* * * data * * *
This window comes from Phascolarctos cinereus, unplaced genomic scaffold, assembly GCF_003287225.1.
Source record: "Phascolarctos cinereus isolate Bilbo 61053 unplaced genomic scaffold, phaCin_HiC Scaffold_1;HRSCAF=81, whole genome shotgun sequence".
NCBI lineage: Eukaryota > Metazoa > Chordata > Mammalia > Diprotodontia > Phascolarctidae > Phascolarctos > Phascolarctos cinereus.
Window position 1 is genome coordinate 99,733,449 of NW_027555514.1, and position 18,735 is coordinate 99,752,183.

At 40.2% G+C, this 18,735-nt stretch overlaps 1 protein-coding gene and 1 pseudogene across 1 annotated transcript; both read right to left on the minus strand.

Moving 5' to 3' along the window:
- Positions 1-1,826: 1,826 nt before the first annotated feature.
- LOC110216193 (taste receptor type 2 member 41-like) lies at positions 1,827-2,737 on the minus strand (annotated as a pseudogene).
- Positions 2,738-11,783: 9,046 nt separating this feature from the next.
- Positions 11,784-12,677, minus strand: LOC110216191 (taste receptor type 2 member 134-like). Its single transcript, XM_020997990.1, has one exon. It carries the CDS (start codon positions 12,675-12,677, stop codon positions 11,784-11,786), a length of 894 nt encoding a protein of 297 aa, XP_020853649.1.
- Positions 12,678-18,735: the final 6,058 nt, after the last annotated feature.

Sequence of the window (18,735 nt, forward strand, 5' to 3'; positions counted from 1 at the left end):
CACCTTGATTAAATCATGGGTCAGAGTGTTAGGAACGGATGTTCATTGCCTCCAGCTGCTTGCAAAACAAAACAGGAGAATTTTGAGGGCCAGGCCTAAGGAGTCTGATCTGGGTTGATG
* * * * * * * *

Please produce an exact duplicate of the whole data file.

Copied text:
This window comes from Phascolarctos cinereus, unplaced genomic scaffold, assembly GCF_003287225.1.
Source record: "Phascolarctos cinereus isolate Bilbo 61053 unplaced genomic scaffold, phaCin_HiC Scaffold_1;HRSCAF=81, whole genome shotgun sequence".
NCBI lineage: Eukaryota > Metazoa > Chordata > Mammalia > Diprotodontia > Phascolarctidae > Phascolarctos > Phascolarctos cinereus.
Window position 1 is genome coordinate 99,733,449 of NW_027555514.1, and position 18,735 is coordinate 99,752,183.

At 40.2% G+C, this 18,735-nt stretch overlaps 1 protein-coding gene and 1 pseudogene across 1 annotated transcript; both read right to left on the minus strand.

Moving 5' to 3' along the window:
- Positions 1-1,826: 1,826 nt before the first annotated feature.
- LOC110216193 (taste receptor type 2 member 41-like) lies at positions 1,827-2,737 on the minus strand (annotated as a pseudogene).
- Positions 2,738-11,783: 9,046 nt separating this feature from the next.
- Positions 11,784-12,677, minus strand: LOC110216191 (taste receptor type 2 member 134-like). Its single transcript, XM_020997990.1, has one exon. It carries the CDS (start codon positions 12,675-12,677, stop codon positions 11,784-11,786), a length of 894 nt encoding a protein of 297 aa, XP_020853649.1.
- Positions 12,678-18,735: the final 6,058 nt, after the last annotated feature.

Sequence of the window (18,735 nt, forward strand, 5' to 3'; positions counted from 1 at the left end):
CACCTTGATTAAATCATGGGTCAGAGTGTTAGGAACGGATGTTCATTGCCTCCAGCTGCTTGCAAAACAAAACAGGAGAATTTTGAGGGCCAGGCCTAAGGAGTCTGATCTGGGTTGATG